There are several secrets to our success.
Success is a relative term but we can state our interpretation simply: The Church is full every Sunday except during Super Bowl and the Oscar Night. Other than that, it's full. If you are having trouble getting your contemporary/youth/young adult type service up to speed, don't despair. Shantigarh had the best of all initial conditions for starting a liturgy.
First Secret: We got to start a liturgy. There was no 5:30 Mass before we started singing at it. We had no existing congregation to appease. The pews were empty. And that, friends, is a good thing because there are no expectations and no community standards to meet. Our job was to set the standards, to raise (or lower, in the estimation of detractors) the bar. We were told it would take a year to fill the Church. It took three. That's the first secret. You may not have this optimum initial condition and, if not, more power to you. You have a harder road.
Second secret. Youth Masses have, like certain Ford sedans, built-in obsolescence. That is, the kids who might naturally be tapped for their passion and, well, their youth, get older, graduate, and move away. The institutional memory of the group is constantly evaporating. Our response has been to be age- inclusive while constantly recruiting from the Parish school and the "Comprehensive Youth Ministry," which is very active in our Church. Our group membership is about 50 to 60% high school age. But we rely on a cadre of "mentor members" who are in the 30's, 40's and 50's. Naturally, we screen them regularly for uncoolness. Uncoolness means they start telling the "children" how to behave or dress or sing or breathe. Not okay. The director alone to do that; otherwise the "mentor member" sticks to business and shares his music and, when some kid asks, his or her knowledge.
Third secret. Be true to the concept. Are you or are you not an "alternative" service? If you are, then don't get into the habit of kissing up to the liturgically conservative element which may occasionally drop by because they missed the other scheduled Masses. Your job is to be an alternative. How do we interpret this mission? Long ago, when we started the 5:30 Mass, it was mentioned at a planning session that people, especially kids, should feel relaxed at Mass, perhaps even "at home." Even though I enjoy dressing well for certain events, Church included, I make a point of dressing casually for this Mass. We chat (far too much) with congregants before the liturgy in full view of everyone. My training does not equip me for this level of casual behavior but it seems correct in context. Kids are always happy to see each other. But you must know the secret lines which are not to be crossed. After a great solo, I wince in pain if one kid (or adult) gives a high five to another, or offers one to me after I've done the psalm at the ambo. That's not "relaxed." That's just wrong. On the other hand, I would not hesitate to send a psalmist to the ambo with a guitar... or with two other people to perform three-part harmony. Relaxed means the singers are smiling, perhaps exchanging a word or two off-mic and... sipping from a McDonald's paper cup? If you recoiled in horror at the cup, good for you. Most of our symbols of "casual behavior" have been thought out. Here's one. The sax player, Andy, in our group, has been given the signal to augment our communion hymn with a solo. He's on fire. That's a good thing. I might walk over to Andy with a mic I have popped out of its stand, and hold it near the bell of his instrument, all for public consumption. It adds, rather than detracts, to the "casual" spirit of the service. It gives the congregation something else to look at. Is that wrong? Conventional answer: Absolutely. But the alternative answer: Give their tired eyes something else to look at. This is not a liturgical convention, it's a gathering of folks in the midst of some very hard times. If it cheers an old man's heart to see somebody holding up a mic to Sax player, God's will has been done.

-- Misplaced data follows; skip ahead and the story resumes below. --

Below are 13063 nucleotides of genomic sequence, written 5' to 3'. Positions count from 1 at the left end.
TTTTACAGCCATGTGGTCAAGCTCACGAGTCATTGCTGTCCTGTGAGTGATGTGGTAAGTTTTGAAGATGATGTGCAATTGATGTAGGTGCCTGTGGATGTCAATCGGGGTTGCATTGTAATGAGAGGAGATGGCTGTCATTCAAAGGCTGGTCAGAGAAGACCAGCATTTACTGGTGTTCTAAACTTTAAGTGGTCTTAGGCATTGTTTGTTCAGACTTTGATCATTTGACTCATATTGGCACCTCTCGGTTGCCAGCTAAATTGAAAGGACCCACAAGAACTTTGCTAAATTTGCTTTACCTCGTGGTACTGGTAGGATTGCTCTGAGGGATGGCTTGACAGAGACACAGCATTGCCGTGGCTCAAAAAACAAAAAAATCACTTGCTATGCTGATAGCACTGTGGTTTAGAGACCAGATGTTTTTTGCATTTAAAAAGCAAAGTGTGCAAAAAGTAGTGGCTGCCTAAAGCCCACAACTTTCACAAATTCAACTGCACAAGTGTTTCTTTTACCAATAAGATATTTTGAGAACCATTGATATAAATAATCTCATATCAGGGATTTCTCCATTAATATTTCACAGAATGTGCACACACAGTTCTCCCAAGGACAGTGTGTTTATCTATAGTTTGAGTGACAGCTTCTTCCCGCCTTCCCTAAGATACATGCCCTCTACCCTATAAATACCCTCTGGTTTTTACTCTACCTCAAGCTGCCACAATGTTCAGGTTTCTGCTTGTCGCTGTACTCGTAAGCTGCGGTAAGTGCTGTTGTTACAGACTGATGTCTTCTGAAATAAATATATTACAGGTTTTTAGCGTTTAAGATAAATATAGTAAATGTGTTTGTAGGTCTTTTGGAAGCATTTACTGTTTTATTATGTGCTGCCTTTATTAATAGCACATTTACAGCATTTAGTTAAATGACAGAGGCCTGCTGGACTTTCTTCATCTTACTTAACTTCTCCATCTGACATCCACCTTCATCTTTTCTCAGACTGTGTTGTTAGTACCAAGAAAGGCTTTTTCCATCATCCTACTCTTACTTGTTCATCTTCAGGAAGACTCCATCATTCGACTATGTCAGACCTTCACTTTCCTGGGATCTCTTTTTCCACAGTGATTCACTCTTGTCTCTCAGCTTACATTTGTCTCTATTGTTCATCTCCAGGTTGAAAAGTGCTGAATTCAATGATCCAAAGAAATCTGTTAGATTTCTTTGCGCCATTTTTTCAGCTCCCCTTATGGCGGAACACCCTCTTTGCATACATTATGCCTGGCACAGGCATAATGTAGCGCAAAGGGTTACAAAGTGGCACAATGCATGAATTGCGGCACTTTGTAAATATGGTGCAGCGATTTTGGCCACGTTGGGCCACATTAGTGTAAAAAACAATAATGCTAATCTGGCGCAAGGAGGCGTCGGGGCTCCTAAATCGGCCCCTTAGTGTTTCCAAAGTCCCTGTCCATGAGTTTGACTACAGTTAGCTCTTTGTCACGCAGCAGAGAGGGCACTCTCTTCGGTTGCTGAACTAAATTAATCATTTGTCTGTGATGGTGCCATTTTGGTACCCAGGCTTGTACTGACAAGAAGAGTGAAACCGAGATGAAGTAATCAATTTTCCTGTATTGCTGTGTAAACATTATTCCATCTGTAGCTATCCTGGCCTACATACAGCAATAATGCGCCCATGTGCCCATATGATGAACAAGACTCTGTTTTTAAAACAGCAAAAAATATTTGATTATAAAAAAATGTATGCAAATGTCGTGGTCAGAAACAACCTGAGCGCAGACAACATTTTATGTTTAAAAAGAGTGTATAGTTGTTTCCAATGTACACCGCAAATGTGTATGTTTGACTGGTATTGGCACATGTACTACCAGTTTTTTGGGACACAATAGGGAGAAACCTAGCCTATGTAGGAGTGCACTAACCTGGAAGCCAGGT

Last secret: Ignore substantial portions of advice from traditional sources. Their job is to be traditional and yours is not. If you cannot hold this contradiction in your brain, you may not be the dude for an "alternative" service. Their job is uphold with valor the simplicty of the rite while yours is to constantly celebrate the multiplicty of opportunities in song and in liturgy. Theirs to constantly draw a distinction between entertainment and worship. Yours is to fight boredom among your flock as if it were a mortal sin because they came to be stirred up. Do not disappoint. Be true to your concept and appreciative of those who go to a whole other church even though it shares the same address. JB